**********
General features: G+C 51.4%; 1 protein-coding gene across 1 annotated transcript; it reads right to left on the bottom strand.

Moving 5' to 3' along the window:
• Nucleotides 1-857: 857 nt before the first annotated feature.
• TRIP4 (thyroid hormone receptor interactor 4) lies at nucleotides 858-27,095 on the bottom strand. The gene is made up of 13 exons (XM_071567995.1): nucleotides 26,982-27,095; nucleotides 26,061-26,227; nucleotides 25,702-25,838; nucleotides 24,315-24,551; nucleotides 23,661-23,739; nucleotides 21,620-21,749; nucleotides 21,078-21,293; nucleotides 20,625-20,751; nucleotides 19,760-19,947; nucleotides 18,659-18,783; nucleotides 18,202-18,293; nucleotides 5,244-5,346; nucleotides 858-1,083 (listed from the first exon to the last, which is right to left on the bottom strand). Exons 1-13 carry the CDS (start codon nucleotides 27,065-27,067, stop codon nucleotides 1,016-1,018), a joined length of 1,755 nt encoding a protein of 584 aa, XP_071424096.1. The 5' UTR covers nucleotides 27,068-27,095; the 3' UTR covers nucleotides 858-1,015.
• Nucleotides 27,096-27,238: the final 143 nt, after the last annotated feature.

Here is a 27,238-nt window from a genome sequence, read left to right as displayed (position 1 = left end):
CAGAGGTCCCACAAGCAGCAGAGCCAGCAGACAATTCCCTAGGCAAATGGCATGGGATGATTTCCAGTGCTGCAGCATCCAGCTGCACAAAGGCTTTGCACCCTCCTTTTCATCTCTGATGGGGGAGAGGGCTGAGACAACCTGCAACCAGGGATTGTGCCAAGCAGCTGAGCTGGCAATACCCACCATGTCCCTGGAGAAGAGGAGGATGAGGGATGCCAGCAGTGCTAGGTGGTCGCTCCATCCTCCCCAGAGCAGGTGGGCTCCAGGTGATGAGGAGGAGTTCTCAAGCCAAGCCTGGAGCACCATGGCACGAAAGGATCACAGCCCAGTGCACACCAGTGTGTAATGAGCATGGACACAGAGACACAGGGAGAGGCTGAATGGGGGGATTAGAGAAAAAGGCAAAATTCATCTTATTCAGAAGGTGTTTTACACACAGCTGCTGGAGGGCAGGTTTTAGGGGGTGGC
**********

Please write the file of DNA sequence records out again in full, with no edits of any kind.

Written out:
General features: G+C 51.4%; 1 protein-coding gene across 1 annotated transcript; it reads right to left on the bottom strand.

Moving 5' to 3' along the window:
• Nucleotides 1-857: 857 nt before the first annotated feature.
• TRIP4 (thyroid hormone receptor interactor 4) lies at nucleotides 858-27,095 on the bottom strand. The gene is made up of 13 exons (XM_071567995.1): nucleotides 26,982-27,095; nucleotides 26,061-26,227; nucleotides 25,702-25,838; nucleotides 24,315-24,551; nucleotides 23,661-23,739; nucleotides 21,620-21,749; nucleotides 21,078-21,293; nucleotides 20,625-20,751; nucleotides 19,760-19,947; nucleotides 18,659-18,783; nucleotides 18,202-18,293; nucleotides 5,244-5,346; nucleotides 858-1,083 (listed from the first exon to the last, which is right to left on the bottom strand). Exons 1-13 carry the CDS (start codon nucleotides 27,065-27,067, stop codon nucleotides 1,016-1,018), a joined length of 1,755 nt encoding a protein of 584 aa, XP_071424096.1. The 5' UTR covers nucleotides 27,068-27,095; the 3' UTR covers nucleotides 858-1,015.
• Nucleotides 27,096-27,238: the final 143 nt, after the last annotated feature.

Here is a 27,238-nt window from a genome sequence, read left to right as displayed (position 1 = left end):
CAGAGGTCCCACAAGCAGCAGAGCCAGCAGACAATTCCCTAGGCAAATGGCATGGGATGATTTCCAGTGCTGCAGCATCCAGCTGCACAAAGGCTTTGCACCCTCCTTTTCATCTCTGATGGGGGAGAGGGCTGAGACAACCTGCAACCAGGGATTGTGCCAAGCAGCTGAGCTGGCAATACCCACCATGTCCCTGGAGAAGAGGAGGATGAGGGATGCCAGCAGTGCTAGGTGGTCGCTCCATCCTCCCCAGAGCAGGTGGGCTCCAGGTGATGAGGAGGAGTTCTCAAGCCAAGCCTGGAGCACCATGGCACGAAAGGATCACAGCCCAGTGCACACCAGTGTGTAATGAGCATGGACACAGAGACACAGGGAGAGGCTGAATGGGGGGATTAGAGAAAAAGGCAAAATTCATCTTATTCAGAAGGTGTTTTACACACAGCTGCTGGAGGGCAGGTTTTAGGGGGTGGC